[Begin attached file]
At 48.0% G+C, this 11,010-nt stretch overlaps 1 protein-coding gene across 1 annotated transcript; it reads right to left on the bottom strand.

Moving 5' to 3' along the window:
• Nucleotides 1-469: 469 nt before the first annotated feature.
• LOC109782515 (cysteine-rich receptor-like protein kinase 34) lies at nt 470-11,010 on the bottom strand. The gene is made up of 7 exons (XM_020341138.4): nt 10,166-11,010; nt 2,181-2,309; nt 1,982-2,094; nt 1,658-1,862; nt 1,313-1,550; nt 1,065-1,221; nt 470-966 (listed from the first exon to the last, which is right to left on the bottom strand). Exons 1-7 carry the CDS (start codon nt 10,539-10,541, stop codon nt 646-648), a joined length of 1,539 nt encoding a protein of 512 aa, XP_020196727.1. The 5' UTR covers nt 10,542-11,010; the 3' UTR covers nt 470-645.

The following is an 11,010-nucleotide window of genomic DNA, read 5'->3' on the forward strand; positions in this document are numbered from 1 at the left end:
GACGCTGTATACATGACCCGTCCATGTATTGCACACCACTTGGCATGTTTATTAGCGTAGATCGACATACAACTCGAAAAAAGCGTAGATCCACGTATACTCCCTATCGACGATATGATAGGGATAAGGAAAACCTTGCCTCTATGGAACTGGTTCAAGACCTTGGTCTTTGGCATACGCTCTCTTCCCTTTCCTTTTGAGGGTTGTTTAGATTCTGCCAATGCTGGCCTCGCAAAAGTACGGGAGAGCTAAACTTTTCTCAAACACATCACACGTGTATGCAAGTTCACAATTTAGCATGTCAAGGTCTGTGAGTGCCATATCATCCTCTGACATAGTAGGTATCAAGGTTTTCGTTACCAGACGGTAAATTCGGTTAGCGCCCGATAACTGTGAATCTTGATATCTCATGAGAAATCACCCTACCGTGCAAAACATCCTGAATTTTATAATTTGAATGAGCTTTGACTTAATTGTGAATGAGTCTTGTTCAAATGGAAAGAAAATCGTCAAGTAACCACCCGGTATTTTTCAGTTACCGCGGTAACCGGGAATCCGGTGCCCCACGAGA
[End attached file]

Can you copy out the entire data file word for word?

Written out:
At 48.0% G+C, this 11,010-nt stretch overlaps 1 protein-coding gene across 1 annotated transcript; it reads right to left on the bottom strand.

Moving 5' to 3' along the window:
• Nucleotides 1-469: 469 nt before the first annotated feature.
• LOC109782515 (cysteine-rich receptor-like protein kinase 34) lies at nt 470-11,010 on the bottom strand. The gene is made up of 7 exons (XM_020341138.4): nt 10,166-11,010; nt 2,181-2,309; nt 1,982-2,094; nt 1,658-1,862; nt 1,313-1,550; nt 1,065-1,221; nt 470-966 (listed from the first exon to the last, which is right to left on the bottom strand). Exons 1-7 carry the CDS (start codon nt 10,539-10,541, stop codon nt 646-648), a joined length of 1,539 nt encoding a protein of 512 aa, XP_020196727.1. The 5' UTR covers nt 10,542-11,010; the 3' UTR covers nt 470-645.

The following is an 11,010-nucleotide window of genomic DNA, read 5'->3' on the forward strand; positions in this document are numbered from 1 at the left end:
GACGCTGTATACATGACCCGTCCATGTATTGCACACCACTTGGCATGTTTATTAGCGTAGATCGACATACAACTCGAAAAAAGCGTAGATCCACGTATACTCCCTATCGACGATATGATAGGGATAAGGAAAACCTTGCCTCTATGGAACTGGTTCAAGACCTTGGTCTTTGGCATACGCTCTCTTCCCTTTCCTTTTGAGGGTTGTTTAGATTCTGCCAATGCTGGCCTCGCAAAAGTACGGGAGAGCTAAACTTTTCTCAAACACATCACACGTGTATGCAAGTTCACAATTTAGCATGTCAAGGTCTGTGAGTGCCATATCATCCTCTGACATAGTAGGTATCAAGGTTTTCGTTACCAGACGGTAAATTCGGTTAGCGCCCGATAACTGTGAATCTTGATATCTCATGAGAAATCACCCTACCGTGCAAAACATCCTGAATTTTATAATTTGAATGAGCTTTGACTTAATTGTGAATGAGTCTTGTTCAAATGGAAAGAAAATCGTCAAGTAACCACCCGGTATTTTTCAGTTACCGCGGTAACCGGGAATCCGGTGCCCCACGAGA